Native English-speaking Teachers' Perspectives on Using Videoconferencing in Learning English by Taiwanese Elementary-School Students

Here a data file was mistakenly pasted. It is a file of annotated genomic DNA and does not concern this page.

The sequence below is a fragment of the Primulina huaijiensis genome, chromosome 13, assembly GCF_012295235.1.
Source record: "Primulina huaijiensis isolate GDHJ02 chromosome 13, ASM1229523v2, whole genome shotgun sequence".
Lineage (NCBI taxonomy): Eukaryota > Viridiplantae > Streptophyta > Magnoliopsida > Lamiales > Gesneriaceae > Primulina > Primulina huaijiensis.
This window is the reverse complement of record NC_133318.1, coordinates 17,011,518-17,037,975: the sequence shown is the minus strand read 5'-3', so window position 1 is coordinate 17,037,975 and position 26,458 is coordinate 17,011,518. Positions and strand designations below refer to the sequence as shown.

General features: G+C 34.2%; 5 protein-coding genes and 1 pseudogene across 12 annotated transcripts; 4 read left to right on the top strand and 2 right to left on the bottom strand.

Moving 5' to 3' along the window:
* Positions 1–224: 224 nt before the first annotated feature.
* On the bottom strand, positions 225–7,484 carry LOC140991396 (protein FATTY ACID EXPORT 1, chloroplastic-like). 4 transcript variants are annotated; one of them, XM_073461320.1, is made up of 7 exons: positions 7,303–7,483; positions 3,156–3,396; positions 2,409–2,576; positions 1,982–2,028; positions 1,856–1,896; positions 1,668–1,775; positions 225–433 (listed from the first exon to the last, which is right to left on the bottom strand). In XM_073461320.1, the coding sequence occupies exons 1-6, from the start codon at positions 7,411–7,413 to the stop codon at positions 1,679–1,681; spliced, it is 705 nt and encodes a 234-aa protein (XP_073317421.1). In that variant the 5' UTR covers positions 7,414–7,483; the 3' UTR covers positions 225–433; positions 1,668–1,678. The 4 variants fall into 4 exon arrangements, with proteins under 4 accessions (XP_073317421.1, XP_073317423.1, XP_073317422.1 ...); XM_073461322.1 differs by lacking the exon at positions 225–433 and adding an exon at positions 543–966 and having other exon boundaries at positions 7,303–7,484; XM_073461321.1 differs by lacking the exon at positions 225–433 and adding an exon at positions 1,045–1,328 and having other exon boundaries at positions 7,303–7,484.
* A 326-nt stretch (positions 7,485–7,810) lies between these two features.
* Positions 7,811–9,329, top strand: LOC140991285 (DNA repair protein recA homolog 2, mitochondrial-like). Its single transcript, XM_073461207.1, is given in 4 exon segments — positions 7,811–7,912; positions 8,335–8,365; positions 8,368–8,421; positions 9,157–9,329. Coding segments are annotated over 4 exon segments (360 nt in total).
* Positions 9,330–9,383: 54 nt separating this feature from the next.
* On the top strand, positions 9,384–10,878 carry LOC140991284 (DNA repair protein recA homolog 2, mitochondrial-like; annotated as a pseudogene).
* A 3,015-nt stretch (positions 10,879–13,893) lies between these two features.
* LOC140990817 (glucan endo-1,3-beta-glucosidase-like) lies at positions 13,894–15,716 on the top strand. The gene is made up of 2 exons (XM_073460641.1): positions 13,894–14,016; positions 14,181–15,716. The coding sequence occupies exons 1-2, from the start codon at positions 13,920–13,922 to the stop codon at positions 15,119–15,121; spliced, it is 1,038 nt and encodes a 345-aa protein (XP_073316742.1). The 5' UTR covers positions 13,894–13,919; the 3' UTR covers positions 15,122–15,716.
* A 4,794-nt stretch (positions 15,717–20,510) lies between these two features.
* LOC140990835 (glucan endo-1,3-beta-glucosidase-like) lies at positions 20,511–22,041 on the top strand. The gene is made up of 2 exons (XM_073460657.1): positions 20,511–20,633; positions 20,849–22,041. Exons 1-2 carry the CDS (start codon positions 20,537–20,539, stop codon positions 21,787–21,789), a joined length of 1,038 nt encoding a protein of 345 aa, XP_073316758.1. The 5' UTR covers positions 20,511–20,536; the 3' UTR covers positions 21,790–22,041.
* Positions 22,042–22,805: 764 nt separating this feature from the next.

With the rapid development of computer technology, videoconferencing has been widely applied for social and educational purposes. Issues relevant to the use of videoconferencing in second-language instruction, such as the development of intercultural awareness, the promotion of collaborative learning and L2 oral communication skills, and the enhancement of learning motivation and speaking confidence, have been researched. Few studies, however, focus on teacher perspectives. To fill the gap, this study explores how 40 native English-speaking teachers perceived videoconferencing in learning English by elementary school students in Taiwan. Data consisted of teacher responses to a post-videoconference survey with open-ended questions. Through qualitative, inductive, and interpretive analysis of the data, the study identified three emerging themes: uneven student performance, technical issues, and suggestions for the videoconferencing activity. The study contributes to our understanding of the videoconferencing experience of language teachers and broadens our understanding of implementing videoconference activities. Further research could explore teacher metacompetence (Guichon, 2009) by analyzing videotaped videoconferencing sessions.
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